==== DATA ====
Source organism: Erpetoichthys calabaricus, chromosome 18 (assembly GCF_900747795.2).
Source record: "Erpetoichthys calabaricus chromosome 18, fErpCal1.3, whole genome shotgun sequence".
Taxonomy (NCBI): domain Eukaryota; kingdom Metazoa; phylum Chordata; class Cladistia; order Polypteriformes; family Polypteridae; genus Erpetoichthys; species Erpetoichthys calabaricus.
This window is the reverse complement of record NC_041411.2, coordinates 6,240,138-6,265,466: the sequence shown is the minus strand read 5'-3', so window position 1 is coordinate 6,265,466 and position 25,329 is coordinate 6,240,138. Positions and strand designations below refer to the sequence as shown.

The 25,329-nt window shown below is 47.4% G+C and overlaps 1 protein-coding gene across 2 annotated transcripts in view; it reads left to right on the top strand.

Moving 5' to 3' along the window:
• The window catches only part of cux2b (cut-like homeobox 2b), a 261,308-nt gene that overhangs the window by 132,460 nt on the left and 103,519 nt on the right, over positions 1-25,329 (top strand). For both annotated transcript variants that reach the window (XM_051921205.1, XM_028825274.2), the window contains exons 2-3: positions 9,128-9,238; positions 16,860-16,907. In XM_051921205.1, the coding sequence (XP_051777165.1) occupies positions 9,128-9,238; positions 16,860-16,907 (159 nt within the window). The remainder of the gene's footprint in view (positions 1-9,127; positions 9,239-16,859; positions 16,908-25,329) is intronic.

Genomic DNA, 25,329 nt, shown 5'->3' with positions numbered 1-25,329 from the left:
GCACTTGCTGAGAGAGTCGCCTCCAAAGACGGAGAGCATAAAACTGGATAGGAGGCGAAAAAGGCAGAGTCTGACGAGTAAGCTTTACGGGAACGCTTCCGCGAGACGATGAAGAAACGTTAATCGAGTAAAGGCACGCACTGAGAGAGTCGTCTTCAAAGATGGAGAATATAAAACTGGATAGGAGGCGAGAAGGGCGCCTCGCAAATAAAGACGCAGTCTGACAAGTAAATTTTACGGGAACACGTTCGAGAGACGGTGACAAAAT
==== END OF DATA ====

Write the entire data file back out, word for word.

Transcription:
Source organism: Erpetoichthys calabaricus, chromosome 18 (assembly GCF_900747795.2).
Source record: "Erpetoichthys calabaricus chromosome 18, fErpCal1.3, whole genome shotgun sequence".
Taxonomy (NCBI): domain Eukaryota; kingdom Metazoa; phylum Chordata; class Cladistia; order Polypteriformes; family Polypteridae; genus Erpetoichthys; species Erpetoichthys calabaricus.
This window is the reverse complement of record NC_041411.2, coordinates 6,240,138-6,265,466: the sequence shown is the minus strand read 5'-3', so window position 1 is coordinate 6,265,466 and position 25,329 is coordinate 6,240,138. Positions and strand designations below refer to the sequence as shown.

The 25,329-nt window shown below is 47.4% G+C and overlaps 1 protein-coding gene across 2 annotated transcripts in view; it reads left to right on the top strand.

Moving 5' to 3' along the window:
• The window catches only part of cux2b (cut-like homeobox 2b), a 261,308-nt gene that overhangs the window by 132,460 nt on the left and 103,519 nt on the right, over positions 1-25,329 (top strand). For both annotated transcript variants that reach the window (XM_051921205.1, XM_028825274.2), the window contains exons 2-3: positions 9,128-9,238; positions 16,860-16,907. In XM_051921205.1, the coding sequence (XP_051777165.1) occupies positions 9,128-9,238; positions 16,860-16,907 (159 nt within the window). The remainder of the gene's footprint in view (positions 1-9,127; positions 9,239-16,859; positions 16,908-25,329) is intronic.

Genomic DNA, 25,329 nt, shown 5'->3' with positions numbered 1-25,329 from the left:
GCACTTGCTGAGAGAGTCGCCTCCAAAGACGGAGAGCATAAAACTGGATAGGAGGCGAAAAAGGCAGAGTCTGACGAGTAAGCTTTACGGGAACGCTTCCGCGAGACGATGAAGAAACGTTAATCGAGTAAAGGCACGCACTGAGAGAGTCGTCTTCAAAGATGGAGAATATAAAACTGGATAGGAGGCGAGAAGGGCGCCTCGCAAATAAAGACGCAGTCTGACAAGTAAATTTTACGGGAACACGTTCGAGAGACGGTGACAAAAT